Credit cards are a double-edged sword. In one way, they’re a helpful tool, but if used incorrectly they can cut into your life, leaving you crippled with debt. Here’s how to get out of that viscous cycle.
Molly Benjamin is the founder of Ladies Finance Club: an organisation that empowers women to get money savvy and take control of their financial future (without the boring bits). She believes you shouldn’t need a financial degree to understand your own personal finances.
From budgeting to investing and growing your wealth, Ladies Finance Club works with Australia’s leading financial experts to break down different areas of personal finance.
Molly is a finance genius, and she sat down with us to share the best way to get out of credit card debt and stay out.
Be aware before we get started, it’s to be noted that the information on this website is for general information only. It should not be taken as constituting professional advice from the website owner. We at Redaktor are not financial advisors.
Why do people get themselves into credit card debt?
Generally we find people go into debt for a number of reasons including:
They haven’t set up an emergency fund (or as we like to call them at Ladies Finance Club an “OMG fund”), so when an unexpected expense pops up, they have to stick it on the old plastic. That’s why we always say the first thing any money savvy lady should do is to build an OMG fund.
They are spending more than they earn. Spending has become so easy and seamless. You need a new outfit? click and it’s yours. Hungry? Tap and dinner is on its way.
So if you’re struggling with money, you’re certainly not alone. CommBank recently found 73% of millennials admit they struggle to prioritise their financial wellbeing and one of the truest paths to combatting this struggle and growing your wealth involves spending less than you make.
People have credit cards ‘just for emergencies’ but find themselves in debt. The reality is that having a credit card is actually a debt card. If you think of it that way, it can really change your spending habits.
$2000 on a credit card paid at the minimum repayment (with an average interest rate of 18%) would take you 18 years and 8 months to pay off with a total payment of $5500 – isn’t that crazy!?
How can you avoid getting into or back into credit card debt?
Set yourself some ground rules. For example, when shopping online, leave it in your cart for 24 hours and don’t forget to delete your card details from your online shopping accounts.
Know when your bills are due. Use financial budgeting tools and apps to keep track of your bills. CommBank’s new bill predictability feature, Bill Sense is available in the CommBank app and predicts your upcoming bills and their approximate amounts up to 12 months in advance.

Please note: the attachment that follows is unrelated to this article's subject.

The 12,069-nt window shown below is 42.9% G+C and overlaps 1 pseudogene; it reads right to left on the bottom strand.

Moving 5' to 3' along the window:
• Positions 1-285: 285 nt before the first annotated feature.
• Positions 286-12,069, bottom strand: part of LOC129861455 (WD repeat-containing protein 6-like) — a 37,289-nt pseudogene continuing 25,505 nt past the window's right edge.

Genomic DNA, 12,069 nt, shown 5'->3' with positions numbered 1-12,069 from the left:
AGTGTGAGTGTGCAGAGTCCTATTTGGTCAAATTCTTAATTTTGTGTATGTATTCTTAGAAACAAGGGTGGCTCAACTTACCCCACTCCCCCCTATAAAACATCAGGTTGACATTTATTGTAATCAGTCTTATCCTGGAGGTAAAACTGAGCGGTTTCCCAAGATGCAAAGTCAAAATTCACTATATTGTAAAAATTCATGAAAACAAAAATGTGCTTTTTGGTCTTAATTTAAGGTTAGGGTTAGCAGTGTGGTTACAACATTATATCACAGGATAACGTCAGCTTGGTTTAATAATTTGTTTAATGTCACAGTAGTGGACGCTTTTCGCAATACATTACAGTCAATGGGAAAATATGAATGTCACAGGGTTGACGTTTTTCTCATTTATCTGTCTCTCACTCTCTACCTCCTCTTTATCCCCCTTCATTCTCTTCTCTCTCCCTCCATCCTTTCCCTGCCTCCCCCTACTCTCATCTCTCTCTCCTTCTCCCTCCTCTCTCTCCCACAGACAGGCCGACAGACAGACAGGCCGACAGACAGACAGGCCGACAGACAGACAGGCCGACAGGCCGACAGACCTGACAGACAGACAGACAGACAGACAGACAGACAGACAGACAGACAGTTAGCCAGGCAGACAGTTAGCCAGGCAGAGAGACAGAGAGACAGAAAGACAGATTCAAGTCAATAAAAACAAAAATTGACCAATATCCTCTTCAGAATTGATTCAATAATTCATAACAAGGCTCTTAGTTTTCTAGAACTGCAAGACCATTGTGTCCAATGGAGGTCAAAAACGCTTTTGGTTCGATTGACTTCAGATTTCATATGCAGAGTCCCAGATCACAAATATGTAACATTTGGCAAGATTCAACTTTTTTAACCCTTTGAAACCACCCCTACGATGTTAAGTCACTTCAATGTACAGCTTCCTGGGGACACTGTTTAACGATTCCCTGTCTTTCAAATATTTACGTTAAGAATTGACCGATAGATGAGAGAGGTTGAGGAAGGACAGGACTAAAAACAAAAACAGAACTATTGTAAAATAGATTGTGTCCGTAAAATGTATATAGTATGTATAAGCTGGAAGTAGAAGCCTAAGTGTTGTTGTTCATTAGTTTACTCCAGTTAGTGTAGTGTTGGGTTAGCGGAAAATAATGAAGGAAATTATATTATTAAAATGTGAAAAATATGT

Research commissioned by CommBank actually found millennials who are very confident they could list all the bills they pay each month and their approximate amounts are three times more likely to believe they will achieve their long term savings goals!
Reduce your credit card limit. To avoid the temptation to overspend, contact your credit provider to reduce your credit limit. Even better, ask your bank to put a lock on your credit cards while you’re paying them off so there’s less temptation to spend.
How can you get yourself out of credit card debt? What are some options? I am a really big fan of the ‘snowball method’, a concept coined by American financial expert Dave Ramsey.
He tells us to ‘face our debt’ by writing down all your debts from parking tickets to credit card debts and buy now pay later loans.
Detail the amount, the minimum repayment and the interest rate and list out your debts from smallest to largest.
Pay the minimum repayment on all of them except the smallest one and you want to aim fire and pay as much of that smallest debt off as you can. Keep going until that small debt is repaid.
Celebrate (a glass of wine, buy yourself an icecream – find an inexpensive way to reward yourself) as you’re on your way to being debt free! Then, start paying off the next debt. It’s called the snowball because of the momentum you gain each time you pay off a debt.
What are some budgeting tips to help achieve financial stability?
Pay yourself first! Decide how much of your pay you want to save each pay cycle and line up an automatic transfer from your pay account to your savings account on pay day. Boom!
Know your expenses. Knowing where you are starting from means you can plan for where you are going. Take control of your money by knowing how much is coming in and how much is going out.
If you suffer from bill fright, financial budgeting tools are the answer.
According to the research, millennials who are very confident they could list all the bills they pay each month and their approximate amounts, are three times more likely to believe they will achieve their long-term savings goals!
Set Goals. Having goals will make it easier to stick to a savings plan, we say break them into short (0-3 years) medium (4-7 years) and long term goals (7+years) and make sure you put a timeframe and amount on each goal, that way you can work backwards to find out how much you need to put away each fortnight or month!
If your personal debt is overwhelming and you’re finding it difficult to pay off your debts, then please seek help from a Financial Counsellor or call the National Debt Helpline on 1800 007 007.
While you’re here, you might also like our guide to budget (but still living like a young person) or our introduction to points hacking.
(Cover image: Stephen Phillips)
Luke Hopewell is the editor and co-founder of Redaktör. He's previously been the Editor of Gizmodo, Founding Editor of Business Insider Australia, Editorial Lead for Twitter Australia and more.